The following steps are recommendations for the application of screen printed waterslide transfers (decals) purchased from The Mighty Brush. These transfers are formulated for easy application with water alone, and setting solutions such as Microset are not usually necessary. If, after following the steps below – but before top coating with varnish – further softening of the transfer is required, you can brush some Microsol over the top.
- Ensure the surface onto which you intend to apply the transfer is clean and grease / dust-free. The surface should preferably be of a gloss finish. The more gloss the finish, the more likely successful adhesion will take place and the less likely the carrier film will show up.
- Cut the transfer from the sheet, allowing a margin of backing paper around the image. Do not cut into the printed image unless you are deliberately reducing the area of transfer to be applied. A set of reverse action tweezers is extremely useful and highly recommended for gripping the backing paper while you work with the transfer.
- Immerse the transfer in a saucer or shallow basin of warm water for about 10 seconds (note that transfer release times can vary). The container of water should preferably be large enough to accommodate the full, flat transfer. Owing to modified chemistry, it is now recommend to add a drop of washing up liquid to the warm water. The transfer will initially curl up, then partially flatten out. Test whether the transfer has become detached from the backing sheet by gentle pressure with a finger or soft brush. Use warm water – not hot, not cold – and certainly not of boiling temperature!
- When release has occurred, remove the transfer from the fluid (still sitting on its backing paper), position in the required location and hold the image in place with the tip of a brush, while sliding the backing paper out from underneath.
- Make final adjustments to the position and allow to dry for a few moments. Gently dab off excess water with an absorbent cloth or blotting paper. Ensure there are no air or water bubbles trapped between transfer and surface by gentle outward stroking with a soft, pointed brush toward the edges of the transfer.
- Allow to dry completely, preferably for 24 hours. When all transfers have been applied and allowed to dry, it is strongly recommend that a protective coat of a suitable varnish in gloss, satin or matte finish is applied over the transfer. This should be carried out particularly in circumstances where the transfer is positioned where the model will be handled and definitely where the transfer is likely to come into contact with chemicals of any description.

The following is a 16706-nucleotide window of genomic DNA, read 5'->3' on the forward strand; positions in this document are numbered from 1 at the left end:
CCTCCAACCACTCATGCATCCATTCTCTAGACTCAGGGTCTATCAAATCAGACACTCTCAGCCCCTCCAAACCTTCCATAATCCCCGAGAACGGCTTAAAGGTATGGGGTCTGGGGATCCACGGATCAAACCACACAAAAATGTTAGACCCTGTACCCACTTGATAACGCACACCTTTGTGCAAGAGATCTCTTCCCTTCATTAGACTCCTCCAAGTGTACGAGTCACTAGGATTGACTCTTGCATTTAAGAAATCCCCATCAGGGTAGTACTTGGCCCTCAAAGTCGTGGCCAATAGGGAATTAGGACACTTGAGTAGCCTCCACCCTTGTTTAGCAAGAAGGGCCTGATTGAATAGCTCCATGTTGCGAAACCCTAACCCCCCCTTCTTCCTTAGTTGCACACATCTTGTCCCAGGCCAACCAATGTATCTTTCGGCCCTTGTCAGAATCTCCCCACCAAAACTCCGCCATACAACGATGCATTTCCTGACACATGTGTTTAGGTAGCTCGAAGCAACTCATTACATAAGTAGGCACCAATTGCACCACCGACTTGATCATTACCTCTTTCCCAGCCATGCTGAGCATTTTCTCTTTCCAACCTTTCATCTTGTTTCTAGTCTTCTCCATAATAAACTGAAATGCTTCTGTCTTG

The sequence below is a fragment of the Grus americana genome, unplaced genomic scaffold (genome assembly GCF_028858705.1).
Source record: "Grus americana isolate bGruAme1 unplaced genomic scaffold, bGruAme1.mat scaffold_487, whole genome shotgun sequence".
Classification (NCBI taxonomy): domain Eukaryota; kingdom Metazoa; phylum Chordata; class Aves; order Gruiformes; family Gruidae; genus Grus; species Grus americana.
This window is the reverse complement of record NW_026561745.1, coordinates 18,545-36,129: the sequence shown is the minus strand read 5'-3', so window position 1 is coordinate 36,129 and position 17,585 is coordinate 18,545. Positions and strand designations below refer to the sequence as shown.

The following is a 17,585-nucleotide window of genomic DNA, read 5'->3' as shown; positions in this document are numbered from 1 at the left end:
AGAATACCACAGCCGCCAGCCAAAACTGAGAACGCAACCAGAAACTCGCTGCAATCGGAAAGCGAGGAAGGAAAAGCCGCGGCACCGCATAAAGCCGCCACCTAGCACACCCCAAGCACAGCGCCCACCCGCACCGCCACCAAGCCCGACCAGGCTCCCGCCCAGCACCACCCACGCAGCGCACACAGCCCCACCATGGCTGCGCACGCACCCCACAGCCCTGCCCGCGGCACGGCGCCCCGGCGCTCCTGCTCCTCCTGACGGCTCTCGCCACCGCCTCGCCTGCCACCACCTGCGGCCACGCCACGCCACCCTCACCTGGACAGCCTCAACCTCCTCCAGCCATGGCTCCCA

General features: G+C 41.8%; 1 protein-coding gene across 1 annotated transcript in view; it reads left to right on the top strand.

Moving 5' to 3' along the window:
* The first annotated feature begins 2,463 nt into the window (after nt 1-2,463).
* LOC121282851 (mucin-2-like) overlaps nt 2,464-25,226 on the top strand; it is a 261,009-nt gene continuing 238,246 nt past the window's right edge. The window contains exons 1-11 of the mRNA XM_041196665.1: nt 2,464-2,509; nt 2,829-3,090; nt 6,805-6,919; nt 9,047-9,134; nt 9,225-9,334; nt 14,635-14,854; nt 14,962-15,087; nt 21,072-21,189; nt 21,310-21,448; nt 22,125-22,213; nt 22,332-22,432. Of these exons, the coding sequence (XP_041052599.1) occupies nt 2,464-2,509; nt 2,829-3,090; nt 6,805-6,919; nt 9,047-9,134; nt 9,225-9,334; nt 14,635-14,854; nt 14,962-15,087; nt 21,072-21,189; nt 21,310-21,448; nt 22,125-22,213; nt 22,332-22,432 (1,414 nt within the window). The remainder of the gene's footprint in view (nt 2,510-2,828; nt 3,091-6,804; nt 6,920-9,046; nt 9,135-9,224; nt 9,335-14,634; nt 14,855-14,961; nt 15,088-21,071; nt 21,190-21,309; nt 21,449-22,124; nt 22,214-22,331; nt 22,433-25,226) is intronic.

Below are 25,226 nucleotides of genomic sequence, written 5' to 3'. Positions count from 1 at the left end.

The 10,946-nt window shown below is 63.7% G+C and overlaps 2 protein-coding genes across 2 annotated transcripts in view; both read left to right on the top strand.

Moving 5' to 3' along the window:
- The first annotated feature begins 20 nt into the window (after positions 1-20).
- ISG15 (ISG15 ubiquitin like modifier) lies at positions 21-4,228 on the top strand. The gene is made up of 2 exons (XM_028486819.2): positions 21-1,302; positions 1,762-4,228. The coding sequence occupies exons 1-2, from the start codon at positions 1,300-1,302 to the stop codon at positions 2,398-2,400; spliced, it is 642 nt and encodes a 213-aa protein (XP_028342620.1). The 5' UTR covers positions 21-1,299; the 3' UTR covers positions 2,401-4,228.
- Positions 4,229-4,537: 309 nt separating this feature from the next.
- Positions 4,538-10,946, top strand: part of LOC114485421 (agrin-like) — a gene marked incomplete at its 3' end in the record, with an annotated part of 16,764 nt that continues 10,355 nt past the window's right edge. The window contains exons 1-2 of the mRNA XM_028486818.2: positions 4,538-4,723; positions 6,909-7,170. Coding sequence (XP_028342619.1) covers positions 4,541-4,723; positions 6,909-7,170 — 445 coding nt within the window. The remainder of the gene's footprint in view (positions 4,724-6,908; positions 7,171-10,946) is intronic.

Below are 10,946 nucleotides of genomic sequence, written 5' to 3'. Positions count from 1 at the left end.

- Ensure that the transfer is properly soaked before you attempt to remove it from the backing paper. A simple test is to check that there is no ‘drag’ on the paper, and that the transfer slides off smoothly.
- Where, for instance, a long line of otherwise unsupported lettering is involved, slide the transfer backing paper in such a way that the transfer has to move the minimum distance, i.e. not lengthways. This will lessen the stress of the carrier film and reduce the likelihood of the transfer breaking up.
- The less handling and adjustment your transfer receives to position correctly, the better the adhesion is likely to be, and the less likely it is that damage will occur.
- In certain circumstances, you may find it necessary to manipulate a transfer for quite some time to obtain your desired position, eg. around small detail. This may involve the application of extra water to maintain the transfer’s mobility. To avoid over-diluting the adhesive on the back of the transfer, it is avised that any amount of extra water required has lain on scrap transfer backing paper prior to using it to further move the transfer (thus also transferring some of the adhesive from the backing paper itself).
- The best surface for adhesion of transfers is a gloss surface. When the transfers have cured, you should over-varnish them for protection with a clear varnish of your choice – matte, satin or gloss.
- Do not touch the surface of the model where you intend to apply transfers. Even your fingers can leave greasy deposits which will impede successful application. Ensure the surface is dust and grease-free.
- Do not rush application of transfers. You have no doubt spent a long time building and painting your model, and the same care and patience should be employed in the application of your transfers. Your patience will be rewarded with a model you’ll be proud to display.
Quick question, how would you go about trying to touch-up older transfers (not yet sealed) on curved surfaces that is not completely flat such as on a shoulder pad.
I have a few old models with transfers that I’d like to try and “repair” just to get it flush with the underlying surface.
Applying Microsol to them would be the usual way. Have you tried that?